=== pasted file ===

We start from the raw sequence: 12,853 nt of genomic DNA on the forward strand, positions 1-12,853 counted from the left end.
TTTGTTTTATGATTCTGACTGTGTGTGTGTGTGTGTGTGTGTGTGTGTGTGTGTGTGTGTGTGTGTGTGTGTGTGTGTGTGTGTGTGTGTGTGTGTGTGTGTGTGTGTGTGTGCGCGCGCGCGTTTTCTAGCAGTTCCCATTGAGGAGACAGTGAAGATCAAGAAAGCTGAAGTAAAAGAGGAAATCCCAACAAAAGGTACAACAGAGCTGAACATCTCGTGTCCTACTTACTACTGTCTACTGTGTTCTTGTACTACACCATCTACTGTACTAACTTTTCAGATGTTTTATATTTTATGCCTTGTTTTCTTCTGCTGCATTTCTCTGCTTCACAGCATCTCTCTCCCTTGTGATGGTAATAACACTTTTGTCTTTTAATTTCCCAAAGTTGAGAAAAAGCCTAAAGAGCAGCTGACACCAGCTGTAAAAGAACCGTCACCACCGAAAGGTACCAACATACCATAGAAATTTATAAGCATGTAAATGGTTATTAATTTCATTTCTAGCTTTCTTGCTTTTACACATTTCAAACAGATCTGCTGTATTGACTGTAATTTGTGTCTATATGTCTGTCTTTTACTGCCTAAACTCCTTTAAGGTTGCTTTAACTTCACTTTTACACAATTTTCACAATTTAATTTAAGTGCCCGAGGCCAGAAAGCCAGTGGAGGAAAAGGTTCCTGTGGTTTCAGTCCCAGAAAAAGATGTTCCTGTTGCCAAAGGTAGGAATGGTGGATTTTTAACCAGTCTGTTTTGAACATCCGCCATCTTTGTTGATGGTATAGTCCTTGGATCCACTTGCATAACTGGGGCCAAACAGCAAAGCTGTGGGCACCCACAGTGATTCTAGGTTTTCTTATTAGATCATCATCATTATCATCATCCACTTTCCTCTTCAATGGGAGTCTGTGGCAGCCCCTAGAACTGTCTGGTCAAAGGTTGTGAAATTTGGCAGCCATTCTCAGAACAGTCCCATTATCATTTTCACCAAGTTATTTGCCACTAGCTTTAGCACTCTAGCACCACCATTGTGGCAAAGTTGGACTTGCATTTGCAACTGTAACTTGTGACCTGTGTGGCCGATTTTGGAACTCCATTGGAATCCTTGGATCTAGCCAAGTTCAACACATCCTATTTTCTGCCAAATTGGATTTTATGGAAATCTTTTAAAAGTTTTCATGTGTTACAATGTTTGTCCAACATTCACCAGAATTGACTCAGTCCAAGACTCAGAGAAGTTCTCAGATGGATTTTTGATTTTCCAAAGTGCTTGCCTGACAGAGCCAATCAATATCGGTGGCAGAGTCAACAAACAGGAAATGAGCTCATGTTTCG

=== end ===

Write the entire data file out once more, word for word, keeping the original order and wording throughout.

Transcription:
We start from the raw sequence: 12,853 nt of genomic DNA on the forward strand, positions 1-12,853 counted from the left end.
TTTGTTTTATGATTCTGACTGTGTGTGTGTGTGTGTGTGTGTGTGTGTGTGTGTGTGTGTGTGTGTGTGTGTGTGTGTGTGTGTGTGTGTGTGTGTGTGTGTGTGTGTGTGTGCGCGCGCGCGTTTTCTAGCAGTTCCCATTGAGGAGACAGTGAAGATCAAGAAAGCTGAAGTAAAAGAGGAAATCCCAACAAAAGGTACAACAGAGCTGAACATCTCGTGTCCTACTTACTACTGTCTACTGTGTTCTTGTACTACACCATCTACTGTACTAACTTTTCAGATGTTTTATATTTTATGCCTTGTTTTCTTCTGCTGCATTTCTCTGCTTCACAGCATCTCTCTCCCTTGTGATGGTAATAACACTTTTGTCTTTTAATTTCCCAAAGTTGAGAAAAAGCCTAAAGAGCAGCTGACACCAGCTGTAAAAGAACCGTCACCACCGAAAGGTACCAACATACCATAGAAATTTATAAGCATGTAAATGGTTATTAATTTCATTTCTAGCTTTCTTGCTTTTACACATTTCAAACAGATCTGCTGTATTGACTGTAATTTGTGTCTATATGTCTGTCTTTTACTGCCTAAACTCCTTTAAGGTTGCTTTAACTTCACTTTTACACAATTTTCACAATTTAATTTAAGTGCCCGAGGCCAGAAAGCCAGTGGAGGAAAAGGTTCCTGTGGTTTCAGTCCCAGAAAAAGATGTTCCTGTTGCCAAAGGTAGGAATGGTGGATTTTTAACCAGTCTGTTTTGAACATCCGCCATCTTTGTTGATGGTATAGTCCTTGGATCCACTTGCATAACTGGGGCCAAACAGCAAAGCTGTGGGCACCCACAGTGATTCTAGGTTTTCTTATTAGATCATCATCATTATCATCATCCACTTTCCTCTTCAATGGGAGTCTGTGGCAGCCCCTAGAACTGTCTGGTCAAAGGTTGTGAAATTTGGCAGCCATTCTCAGAACAGTCCCATTATCATTTTCACCAAGTTATTTGCCACTAGCTTTAGCACTCTAGCACCACCATTGTGGCAAAGTTGGACTTGCATTTGCAACTGTAACTTGTGACCTGTGTGGCCGATTTTGGAACTCCATTGGAATCCTTGGATCTAGCCAAGTTCAACACATCCTATTTTCTGCCAAATTGGATTTTATGGAAATCTTTTAAAAGTTTTCATGTGTTACAATGTTTGTCCAACATTCACCAGAATTGACTCAGTCCAAGACTCAGAGAAGTTCTCAGATGGATTTTTGATTTTCCAAAGTGCTTGCCTGACAGAGCCAATCAATATCGGTGGCAGAGTCAACAAACAGGAAATGAGCTCATGTTTCG